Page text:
At the end of a chapter about gentrification's brighter aspects (which I wildly agreed with in almost every single respect), Whyte talks about "cities-within-cities".
"A recent example is Presidential Towers, a middle-class development in Chicago." I hate when people say "Chicago". It's not that it isn't true. It's that it is a generally useless level of detail. PT is West Loop. And it's worth knowing that it is 4 towers, 49 stories, about a dozen units per floor. He doesn't mention any of this. Instead, he quotes. "Writing in Inland ARchitect, Catherine Ingraham hails it as ersatz city." Everyone else describes it as a residential complex with a mini-mall. Ingraham continues, the quoted section concluding with "The development stands as a bulwark against the very diversity that it capitalizes on."
Whyte contrasts PT unfavorably with St. Francis Square Co-op in San Francisco. "With its town-house groupings, interior open spaces, and private patios, it is one of the pleasantest neighborhoods you will see anywhere. It was built for low- and middle-income people twenty-five years ago. To repeat a point: a design that is well conceived for a time and place tends to be timeless. We should not have to search hard for such lost lessons. They are all about us."
What does yelp say?
Obviously, PT has _way_ more reviews than St Francis Square, because PT has about 9x as many units as St Francis Square. Both places appear to currently support a lot of diversity: PT has a lot of turnover, a lot of recent immigrants from China and India (making that diversity slam look, um, weird in retrospect), and a ton of college kids. It went through a recent ownership change and has completed substantial renovations. St Francis Square has switched from limited equity coop to market-rate (and no, I don't know what that means in a California context), still has some of its original residents -- and apparently a substantial gap between those original residents, other people who qualify for affordable housing, and people buying in at market rate. The latter are the ones doing the renovations. There is a wild diversity of reviews at yelp and apartmentreviews, but the idea that one of these has aged better than the other does not really hold up -- unless you share Whyte's bias against high-rises.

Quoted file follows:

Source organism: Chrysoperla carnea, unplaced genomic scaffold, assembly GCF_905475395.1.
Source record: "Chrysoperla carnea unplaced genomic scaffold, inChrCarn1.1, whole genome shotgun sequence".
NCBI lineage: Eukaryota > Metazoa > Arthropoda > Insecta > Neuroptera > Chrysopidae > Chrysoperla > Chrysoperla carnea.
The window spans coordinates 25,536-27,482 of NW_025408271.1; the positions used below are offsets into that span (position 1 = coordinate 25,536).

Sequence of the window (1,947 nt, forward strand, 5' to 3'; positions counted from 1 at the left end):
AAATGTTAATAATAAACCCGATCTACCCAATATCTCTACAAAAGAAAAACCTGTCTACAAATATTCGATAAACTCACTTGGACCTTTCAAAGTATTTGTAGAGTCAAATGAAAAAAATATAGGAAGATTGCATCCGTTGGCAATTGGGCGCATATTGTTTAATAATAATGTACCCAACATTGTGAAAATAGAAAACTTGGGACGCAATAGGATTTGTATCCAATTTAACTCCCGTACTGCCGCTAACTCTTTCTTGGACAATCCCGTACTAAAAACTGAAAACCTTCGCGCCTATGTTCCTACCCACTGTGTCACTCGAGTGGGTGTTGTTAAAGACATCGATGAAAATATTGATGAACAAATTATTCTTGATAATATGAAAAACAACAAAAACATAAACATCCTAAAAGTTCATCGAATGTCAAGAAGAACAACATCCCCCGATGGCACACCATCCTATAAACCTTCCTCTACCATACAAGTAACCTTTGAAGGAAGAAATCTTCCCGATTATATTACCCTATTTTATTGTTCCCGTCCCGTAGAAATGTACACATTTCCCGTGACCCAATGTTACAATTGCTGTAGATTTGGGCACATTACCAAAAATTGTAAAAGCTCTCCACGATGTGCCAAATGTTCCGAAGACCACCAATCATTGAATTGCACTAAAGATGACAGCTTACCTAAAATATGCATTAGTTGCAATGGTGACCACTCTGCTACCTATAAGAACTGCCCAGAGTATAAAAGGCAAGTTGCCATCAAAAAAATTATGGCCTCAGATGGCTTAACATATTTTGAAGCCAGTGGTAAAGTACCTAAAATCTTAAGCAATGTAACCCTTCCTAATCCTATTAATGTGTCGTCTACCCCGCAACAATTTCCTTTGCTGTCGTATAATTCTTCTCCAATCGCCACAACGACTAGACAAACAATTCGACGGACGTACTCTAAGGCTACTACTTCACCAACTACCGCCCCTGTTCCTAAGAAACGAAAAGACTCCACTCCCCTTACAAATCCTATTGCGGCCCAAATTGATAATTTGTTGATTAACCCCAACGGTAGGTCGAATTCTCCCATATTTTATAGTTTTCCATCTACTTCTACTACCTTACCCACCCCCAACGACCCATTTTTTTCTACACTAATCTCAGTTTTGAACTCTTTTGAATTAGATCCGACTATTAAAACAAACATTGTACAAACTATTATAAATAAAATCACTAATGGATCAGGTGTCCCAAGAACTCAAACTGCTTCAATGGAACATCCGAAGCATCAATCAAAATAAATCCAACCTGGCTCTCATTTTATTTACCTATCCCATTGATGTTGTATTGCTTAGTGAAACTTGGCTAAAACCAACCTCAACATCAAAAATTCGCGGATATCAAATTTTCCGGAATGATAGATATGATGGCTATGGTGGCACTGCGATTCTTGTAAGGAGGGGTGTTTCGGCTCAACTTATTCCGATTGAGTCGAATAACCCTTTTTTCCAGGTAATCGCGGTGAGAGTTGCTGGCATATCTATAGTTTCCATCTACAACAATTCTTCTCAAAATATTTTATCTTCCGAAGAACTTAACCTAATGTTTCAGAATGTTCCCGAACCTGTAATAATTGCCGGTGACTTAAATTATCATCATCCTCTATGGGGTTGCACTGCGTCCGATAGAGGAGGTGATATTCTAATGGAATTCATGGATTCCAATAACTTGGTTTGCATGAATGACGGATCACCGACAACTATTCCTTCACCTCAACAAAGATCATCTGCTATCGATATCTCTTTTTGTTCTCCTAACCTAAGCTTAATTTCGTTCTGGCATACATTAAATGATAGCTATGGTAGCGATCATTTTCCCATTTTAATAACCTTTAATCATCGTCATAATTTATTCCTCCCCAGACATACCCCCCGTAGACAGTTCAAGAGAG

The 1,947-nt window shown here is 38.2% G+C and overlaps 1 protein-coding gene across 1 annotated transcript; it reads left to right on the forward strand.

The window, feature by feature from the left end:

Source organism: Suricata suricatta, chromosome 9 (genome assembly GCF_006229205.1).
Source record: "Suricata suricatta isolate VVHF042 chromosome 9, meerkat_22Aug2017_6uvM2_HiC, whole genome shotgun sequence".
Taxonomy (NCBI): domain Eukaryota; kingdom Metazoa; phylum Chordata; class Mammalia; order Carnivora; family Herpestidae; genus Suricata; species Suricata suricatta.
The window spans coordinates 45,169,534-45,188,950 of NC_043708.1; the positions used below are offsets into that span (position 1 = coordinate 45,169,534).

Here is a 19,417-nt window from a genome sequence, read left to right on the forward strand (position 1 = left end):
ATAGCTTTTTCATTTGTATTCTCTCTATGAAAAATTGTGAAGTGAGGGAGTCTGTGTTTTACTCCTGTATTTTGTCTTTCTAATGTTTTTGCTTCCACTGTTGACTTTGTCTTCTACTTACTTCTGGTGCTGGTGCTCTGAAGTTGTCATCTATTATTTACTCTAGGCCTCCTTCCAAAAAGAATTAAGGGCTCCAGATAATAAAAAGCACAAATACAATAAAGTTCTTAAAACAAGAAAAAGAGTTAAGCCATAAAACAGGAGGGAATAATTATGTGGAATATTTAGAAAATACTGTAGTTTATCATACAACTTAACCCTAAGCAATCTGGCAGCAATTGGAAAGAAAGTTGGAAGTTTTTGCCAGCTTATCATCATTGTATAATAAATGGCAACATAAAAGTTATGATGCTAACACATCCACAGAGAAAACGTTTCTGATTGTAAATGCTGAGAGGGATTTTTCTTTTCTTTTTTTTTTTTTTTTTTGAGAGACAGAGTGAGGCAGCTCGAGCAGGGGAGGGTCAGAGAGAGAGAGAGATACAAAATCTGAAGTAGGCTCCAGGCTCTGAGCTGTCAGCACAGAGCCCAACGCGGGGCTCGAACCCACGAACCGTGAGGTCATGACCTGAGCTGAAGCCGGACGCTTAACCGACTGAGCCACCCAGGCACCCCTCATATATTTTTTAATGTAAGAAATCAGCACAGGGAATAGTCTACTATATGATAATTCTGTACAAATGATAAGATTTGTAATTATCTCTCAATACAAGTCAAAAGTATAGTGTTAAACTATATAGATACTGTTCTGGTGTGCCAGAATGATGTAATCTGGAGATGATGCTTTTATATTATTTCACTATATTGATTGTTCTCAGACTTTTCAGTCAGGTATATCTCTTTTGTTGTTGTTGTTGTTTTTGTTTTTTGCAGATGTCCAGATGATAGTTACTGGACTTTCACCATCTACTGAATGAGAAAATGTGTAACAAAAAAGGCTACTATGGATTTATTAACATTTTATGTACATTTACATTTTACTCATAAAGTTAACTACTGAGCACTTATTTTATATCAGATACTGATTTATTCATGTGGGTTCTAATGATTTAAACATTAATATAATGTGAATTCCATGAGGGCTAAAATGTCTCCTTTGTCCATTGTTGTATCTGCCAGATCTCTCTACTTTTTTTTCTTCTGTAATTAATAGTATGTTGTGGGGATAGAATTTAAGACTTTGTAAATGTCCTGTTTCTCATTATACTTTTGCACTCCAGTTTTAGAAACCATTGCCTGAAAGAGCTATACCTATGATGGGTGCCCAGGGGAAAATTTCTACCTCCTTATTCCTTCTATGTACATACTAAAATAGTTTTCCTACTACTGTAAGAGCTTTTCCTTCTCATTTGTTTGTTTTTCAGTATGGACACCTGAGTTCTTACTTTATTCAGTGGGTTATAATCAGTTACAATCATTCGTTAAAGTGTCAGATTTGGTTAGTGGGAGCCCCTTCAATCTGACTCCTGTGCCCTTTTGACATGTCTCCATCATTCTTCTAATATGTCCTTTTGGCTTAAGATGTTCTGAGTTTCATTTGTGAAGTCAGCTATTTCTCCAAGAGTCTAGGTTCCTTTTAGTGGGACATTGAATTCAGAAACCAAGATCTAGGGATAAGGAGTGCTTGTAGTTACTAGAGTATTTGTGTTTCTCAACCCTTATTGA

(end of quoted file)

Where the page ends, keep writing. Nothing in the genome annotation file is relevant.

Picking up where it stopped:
One thing that really stood out in _Arrival City_ was how new arrivals to the US and Canada from India and China and elsewhere could reproduce social networks within a high-rise context. High rises are _not_ inherently problematic. The college kids also seem to like (altho not uniformly) PT, which suggests that there's some hope for people born here as well, at least for part of the life arc.
I _really_ want to like Whyte. Whyte likes cities. I like cities. I loved Jacobs (altho I'm really wondering what I would think if I reread _Death and Life_ right now) because Jacobs likes cities and I like cities. But I have this sneaking suspicion that the things I like about cities and the things that Whyte or Jacobs like about cities have limited overlap. There are _real_ problems with high rises, especially high rises that are single-use (whether all-residential or all-commercial -- all industrial high rises are rare to non-existent) and place massive demands on their surrounding neighborhoods and offer nothing to those neighborhoods at street level. But high rises can work fantastically well, and even when they get totally screwed up (Newmark in Seattle springs to mind, altho at least it never was at risk of falling down like the newer Seattle building that was built wrong) they don't disappear: you can opportunity after opportunity to fix the problem (Newmark again springs to mind). I can't help but feel that Whyte and Jacobs suffer from biases as pervasive and self-invisible as those of the suburbanites they chafe against.